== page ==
The definitive reference on the most important new technology in software!
“While the original version of OOSC is a classic, OOSC 2/E is destined to overshadow it and all other general introductions . . . literally an epic work.” —James C. McKim, Jr., Hartford Graduate Center
“Compelling. Extremely well-written and literate . . . I recaptured that same sense of intellectual excitement I felt reading the first edition for the first time.” —Paul Dubois, Lawrence Livermore National Laboratory, Editor, Scientific Programming Dept., Computers in Physics
“The definitive tome on Object-Orientation . . . the finest piece of writing and thinking about this vast subject . . . Bertrand has a lot to say of great importance and says it well in this significantly revised book.” —Richard Wiener, University of Colorado, Colorado Springs, Editor, Journal for Object-Oriented Programming
A whole generation was introduced to object technology through the first edition of Bertrand Meyer's OOSC. This long-awaited new edition retains the qualities of clarity, practicality and scholarship that made the first an instant best-seller. It has been thoroughly revised and considerably expanded. No other book on the market provides such a breadth and depth of coverage on the most important technology in software development.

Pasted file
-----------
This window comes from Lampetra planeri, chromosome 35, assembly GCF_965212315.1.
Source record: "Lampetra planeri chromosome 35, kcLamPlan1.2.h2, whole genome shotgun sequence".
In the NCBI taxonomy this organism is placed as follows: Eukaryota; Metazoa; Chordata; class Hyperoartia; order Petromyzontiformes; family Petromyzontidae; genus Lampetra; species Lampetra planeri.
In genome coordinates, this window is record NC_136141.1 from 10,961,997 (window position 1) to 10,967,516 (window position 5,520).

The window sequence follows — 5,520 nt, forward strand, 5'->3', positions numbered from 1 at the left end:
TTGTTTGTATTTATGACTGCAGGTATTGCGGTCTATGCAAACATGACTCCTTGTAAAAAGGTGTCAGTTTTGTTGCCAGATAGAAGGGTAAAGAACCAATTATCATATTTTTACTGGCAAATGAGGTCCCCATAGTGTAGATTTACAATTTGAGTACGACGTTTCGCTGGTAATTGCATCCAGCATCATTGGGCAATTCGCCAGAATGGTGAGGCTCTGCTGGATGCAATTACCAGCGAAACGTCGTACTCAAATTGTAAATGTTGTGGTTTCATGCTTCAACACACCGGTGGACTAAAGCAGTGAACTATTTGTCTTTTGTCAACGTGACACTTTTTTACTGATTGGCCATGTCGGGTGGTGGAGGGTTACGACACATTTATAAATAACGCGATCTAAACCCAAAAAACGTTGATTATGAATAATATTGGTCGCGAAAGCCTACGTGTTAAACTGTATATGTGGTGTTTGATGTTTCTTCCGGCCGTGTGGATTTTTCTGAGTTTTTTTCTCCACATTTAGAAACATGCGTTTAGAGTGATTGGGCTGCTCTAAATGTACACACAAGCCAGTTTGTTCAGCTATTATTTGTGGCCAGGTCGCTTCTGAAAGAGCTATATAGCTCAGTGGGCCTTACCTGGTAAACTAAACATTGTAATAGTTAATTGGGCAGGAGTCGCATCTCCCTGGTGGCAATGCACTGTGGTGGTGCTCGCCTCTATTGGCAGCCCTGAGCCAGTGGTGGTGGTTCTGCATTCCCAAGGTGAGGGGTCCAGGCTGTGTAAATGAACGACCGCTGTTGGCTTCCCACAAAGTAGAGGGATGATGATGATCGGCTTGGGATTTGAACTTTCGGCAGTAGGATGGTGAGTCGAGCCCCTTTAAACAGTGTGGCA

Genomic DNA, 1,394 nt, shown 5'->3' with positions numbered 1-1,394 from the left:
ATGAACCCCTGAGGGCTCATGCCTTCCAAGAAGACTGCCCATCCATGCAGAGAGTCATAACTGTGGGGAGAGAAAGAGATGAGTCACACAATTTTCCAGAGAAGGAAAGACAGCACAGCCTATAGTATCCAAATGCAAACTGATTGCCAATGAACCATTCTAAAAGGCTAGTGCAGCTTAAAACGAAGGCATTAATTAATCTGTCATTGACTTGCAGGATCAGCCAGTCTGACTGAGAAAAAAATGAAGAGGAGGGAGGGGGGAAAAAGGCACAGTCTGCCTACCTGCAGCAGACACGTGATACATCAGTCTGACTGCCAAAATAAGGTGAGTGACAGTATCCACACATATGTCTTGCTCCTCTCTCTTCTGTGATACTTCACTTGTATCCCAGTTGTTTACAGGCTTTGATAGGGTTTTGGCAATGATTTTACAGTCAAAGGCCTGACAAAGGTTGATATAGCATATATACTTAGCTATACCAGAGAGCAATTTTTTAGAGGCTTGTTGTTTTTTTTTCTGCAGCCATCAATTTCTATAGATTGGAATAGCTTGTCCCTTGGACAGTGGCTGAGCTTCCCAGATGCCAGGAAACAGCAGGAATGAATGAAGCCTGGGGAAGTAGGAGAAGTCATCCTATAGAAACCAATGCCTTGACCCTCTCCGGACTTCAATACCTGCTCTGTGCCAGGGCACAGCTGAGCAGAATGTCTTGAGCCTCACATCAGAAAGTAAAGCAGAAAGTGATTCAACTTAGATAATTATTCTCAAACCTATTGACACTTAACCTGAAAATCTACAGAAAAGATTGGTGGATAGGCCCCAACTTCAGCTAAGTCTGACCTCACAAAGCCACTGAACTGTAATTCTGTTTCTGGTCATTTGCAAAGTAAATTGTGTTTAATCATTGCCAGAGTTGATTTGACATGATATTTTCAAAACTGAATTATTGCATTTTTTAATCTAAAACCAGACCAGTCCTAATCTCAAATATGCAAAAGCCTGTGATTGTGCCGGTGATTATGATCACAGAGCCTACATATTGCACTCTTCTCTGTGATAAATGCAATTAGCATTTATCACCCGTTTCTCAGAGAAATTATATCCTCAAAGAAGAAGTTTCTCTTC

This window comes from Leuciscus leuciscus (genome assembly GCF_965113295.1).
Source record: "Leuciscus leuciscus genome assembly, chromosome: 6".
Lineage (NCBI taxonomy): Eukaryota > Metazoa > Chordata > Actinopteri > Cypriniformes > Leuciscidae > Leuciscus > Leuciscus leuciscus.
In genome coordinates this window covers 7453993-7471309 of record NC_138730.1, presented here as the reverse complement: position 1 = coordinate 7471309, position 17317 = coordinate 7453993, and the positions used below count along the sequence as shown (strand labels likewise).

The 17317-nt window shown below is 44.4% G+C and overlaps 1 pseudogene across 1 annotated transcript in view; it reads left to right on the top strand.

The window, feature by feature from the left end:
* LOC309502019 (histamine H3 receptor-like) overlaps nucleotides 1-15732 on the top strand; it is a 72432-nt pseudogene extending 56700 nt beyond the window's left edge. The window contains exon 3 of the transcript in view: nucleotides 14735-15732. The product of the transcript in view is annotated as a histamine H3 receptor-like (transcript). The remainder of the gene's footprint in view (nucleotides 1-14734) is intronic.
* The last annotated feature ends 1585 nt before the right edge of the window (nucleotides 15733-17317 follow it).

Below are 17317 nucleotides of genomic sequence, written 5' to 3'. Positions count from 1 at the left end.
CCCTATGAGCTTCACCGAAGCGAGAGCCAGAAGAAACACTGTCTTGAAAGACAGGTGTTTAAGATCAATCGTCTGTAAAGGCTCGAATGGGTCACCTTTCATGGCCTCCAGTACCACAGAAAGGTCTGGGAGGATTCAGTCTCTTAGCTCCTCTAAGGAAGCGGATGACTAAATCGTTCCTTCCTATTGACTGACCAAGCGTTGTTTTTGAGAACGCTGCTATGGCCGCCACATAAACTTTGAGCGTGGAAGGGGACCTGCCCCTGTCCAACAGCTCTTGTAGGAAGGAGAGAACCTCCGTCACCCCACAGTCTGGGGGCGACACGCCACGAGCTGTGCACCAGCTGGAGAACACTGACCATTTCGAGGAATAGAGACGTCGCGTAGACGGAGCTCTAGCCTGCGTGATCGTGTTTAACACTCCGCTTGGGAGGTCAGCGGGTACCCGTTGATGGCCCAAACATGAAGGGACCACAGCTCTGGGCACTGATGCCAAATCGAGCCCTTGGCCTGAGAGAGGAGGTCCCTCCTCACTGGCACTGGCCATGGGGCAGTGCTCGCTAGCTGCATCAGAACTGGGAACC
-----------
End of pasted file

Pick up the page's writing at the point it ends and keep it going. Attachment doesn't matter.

SOME OF THE NEW TOPICS COVERED IN DEPTH BY THIS SECOND EDITION:
* Concurrency, distribution, client-server and the Internet.
* Object-oriented databases, persistence, schema evolution.
* Design by contract: how to build software that works the first time around.
* A study of fundamental design patterns.
* How to find the classes and many others topics of object-oriented methodology.
* How to use inheritance well and detect misuses.
* Abstract data types: the theory behind object technology.
* Typing: role, issues and solutions.
* More than 400 references to books, articles, Web pages, newsgroups; glossary of object technology.
* And many new developments on the topics of the first edition: reusability, modularity, software quality, O-O languages, inheritance techniques, genericity, memory management, etc.